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Lupus: A Mother's Journey to Understanding the Disease with Many Faces

July 23, 2013

Lupus is a devastating autoimmune disease that disproportionately affects women and people of color. Patients currently spend an average of four years and see three different physicians before this complex disease is correctly diagnosed. But with knowledge comes hope and, at an event in Washington, D.C. on May 16, 2013, the American College of Rheumatology's Lupus Initiative, supported by the U.S. Office of Minority Health, launched a free curriculum for health professionals and schools across disciplines to recognize the signs and symptoms of lupus to improve outcomes and reduce health disparities. Brenda Blackmon, a multi-Emmy winning New York journalist and co-anchor of WWOR's My9 10 o'clock news, moderated the launch event and shares her story of how her daughter, Kelly, was diagnosed with lupus. In 2008, Blackmon founded The Kelly Fund for Lupus, a non-profit organization to promote awareness and understanding of the disease, with emphasis on women of color.

Imagine sitting bedside in the Intensive Care Unit. A doctor walks over to you and says, "Your daughter is going to die. There's nothing more we can do. You need to give us permission to disconnect the respirator."

This scene is supposed to come from a movie. It could be a news story I read on the newscast any night of the week. But this was my life. The person in the bed connected to a respirator was MY daughter. And it was my turn to ask God to take my life instead of hers because I refuse to be in denial about this awful disease called lupus anymore. I now knew it could be life-threatening. And I was determined it was not going to take my child's life. After all, she just had a rash, some weight loss, a little fatigue, symptoms typical of college girls who work hard to achieve. She was going to law school. She was not going to succumb to this disease.

***

Click here to read the full article.

Source: National Partnership for Action - MinorityHealth.hhs.gov


Lupus: A Mother's Journey to Understanding the Disease with Many Faces

July 23, 2013

Lupus is a devastating autoimmune disease that disproportionately affects women and people of color. Patients currently spend an average of four years and see three different physicians before this complex disease is correctly diagnosed. But with knowledge comes hope and, at an event in Washington, D.C. on May 16, 2013, the American College of Rheumatology's Lupus Initiative, supported by the U.S. Office of Minority Health, launched a free curriculum for health professionals and schools across disciplines to recognize the signs and symptoms of lupus to improve outcomes and reduce health disparities. Brenda Blackmon, a multi-Emmy winning New York journalist and co-anchor of WWOR's My9 10 o'clock news, moderated the launch event and shares her story of how her daughter, Kelly, was diagnosed with lupus. In 2008, Blackmon founded The Kelly Fund for Lupus, a non-profit organization to promote awareness and understanding of the disease, with emphasis on women of color.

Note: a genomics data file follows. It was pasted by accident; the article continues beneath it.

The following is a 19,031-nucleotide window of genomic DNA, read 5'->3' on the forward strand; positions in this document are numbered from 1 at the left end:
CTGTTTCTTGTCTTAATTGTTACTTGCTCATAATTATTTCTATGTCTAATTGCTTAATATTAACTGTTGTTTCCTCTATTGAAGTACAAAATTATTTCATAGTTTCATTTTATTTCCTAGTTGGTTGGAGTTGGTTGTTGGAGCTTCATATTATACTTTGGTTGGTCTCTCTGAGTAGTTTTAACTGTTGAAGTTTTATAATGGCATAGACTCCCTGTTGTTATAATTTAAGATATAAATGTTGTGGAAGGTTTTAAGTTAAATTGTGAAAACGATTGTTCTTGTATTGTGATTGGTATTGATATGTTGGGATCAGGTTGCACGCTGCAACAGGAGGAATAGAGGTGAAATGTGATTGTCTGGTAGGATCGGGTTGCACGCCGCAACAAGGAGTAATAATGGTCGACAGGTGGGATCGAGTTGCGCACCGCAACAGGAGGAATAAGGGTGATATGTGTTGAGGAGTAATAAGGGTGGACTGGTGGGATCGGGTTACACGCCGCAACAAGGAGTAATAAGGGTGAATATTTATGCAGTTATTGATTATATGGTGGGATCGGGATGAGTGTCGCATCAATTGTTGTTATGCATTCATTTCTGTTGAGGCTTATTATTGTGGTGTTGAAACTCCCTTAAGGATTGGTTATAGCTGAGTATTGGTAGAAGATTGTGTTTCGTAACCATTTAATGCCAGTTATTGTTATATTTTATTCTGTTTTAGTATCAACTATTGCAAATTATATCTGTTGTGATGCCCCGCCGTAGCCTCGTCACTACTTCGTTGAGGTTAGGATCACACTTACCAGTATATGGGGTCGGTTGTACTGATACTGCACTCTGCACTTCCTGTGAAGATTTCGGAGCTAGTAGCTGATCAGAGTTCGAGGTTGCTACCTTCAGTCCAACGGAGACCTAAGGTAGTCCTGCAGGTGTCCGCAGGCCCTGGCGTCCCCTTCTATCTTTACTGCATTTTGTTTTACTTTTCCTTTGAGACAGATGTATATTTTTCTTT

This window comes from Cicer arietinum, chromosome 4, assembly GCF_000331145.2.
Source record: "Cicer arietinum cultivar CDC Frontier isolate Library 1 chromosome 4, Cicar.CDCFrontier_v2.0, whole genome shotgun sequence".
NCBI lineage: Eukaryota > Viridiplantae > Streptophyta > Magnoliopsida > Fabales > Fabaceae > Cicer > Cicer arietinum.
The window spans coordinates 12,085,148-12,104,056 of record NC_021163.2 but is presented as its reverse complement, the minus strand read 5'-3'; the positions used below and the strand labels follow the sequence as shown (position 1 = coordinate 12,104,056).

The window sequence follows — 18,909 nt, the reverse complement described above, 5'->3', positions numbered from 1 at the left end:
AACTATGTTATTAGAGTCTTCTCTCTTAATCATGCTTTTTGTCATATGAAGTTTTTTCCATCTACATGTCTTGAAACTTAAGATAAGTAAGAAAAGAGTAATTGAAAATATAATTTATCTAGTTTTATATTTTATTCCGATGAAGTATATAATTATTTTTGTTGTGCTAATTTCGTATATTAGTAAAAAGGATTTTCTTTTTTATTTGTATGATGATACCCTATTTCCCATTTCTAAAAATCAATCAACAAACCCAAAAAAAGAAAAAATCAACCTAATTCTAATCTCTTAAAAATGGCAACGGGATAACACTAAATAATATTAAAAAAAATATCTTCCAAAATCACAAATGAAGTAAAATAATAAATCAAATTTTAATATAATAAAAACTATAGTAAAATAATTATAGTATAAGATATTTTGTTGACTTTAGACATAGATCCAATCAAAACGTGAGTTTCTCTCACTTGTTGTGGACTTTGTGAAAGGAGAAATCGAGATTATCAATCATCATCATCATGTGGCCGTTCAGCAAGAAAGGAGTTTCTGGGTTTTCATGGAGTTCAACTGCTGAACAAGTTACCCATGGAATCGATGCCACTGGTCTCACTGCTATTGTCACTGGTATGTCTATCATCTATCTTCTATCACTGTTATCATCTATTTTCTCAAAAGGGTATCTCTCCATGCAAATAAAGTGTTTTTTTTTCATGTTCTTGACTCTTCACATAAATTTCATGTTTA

Imagine sitting bedside in the Intensive Care Unit. A doctor walks over to you and says, "Your daughter is going to die. There's nothing more we can do. You need to give us permission to disconnect the respirator."

This scene is supposed to come from a movie. It could be a news story I read on the newscast any night of the week. But this was my life. The person in the bed connected to a respirator was MY daughter. And it was my turn to ask God to take my life instead of hers because I refuse to be in denial about this awful disease called lupus anymore. I now knew it could be life-threatening. And I was determined it was not going to take my child's life. After all, she just had a rash, some weight loss, a little fatigue, symptoms typical of college girls who work hard to achieve. She was going to law school. She was not going to succumb to this disease.

***

Click here to read the full article.

Source: National Partnership for Action - MinorityHealth.hhs.gov



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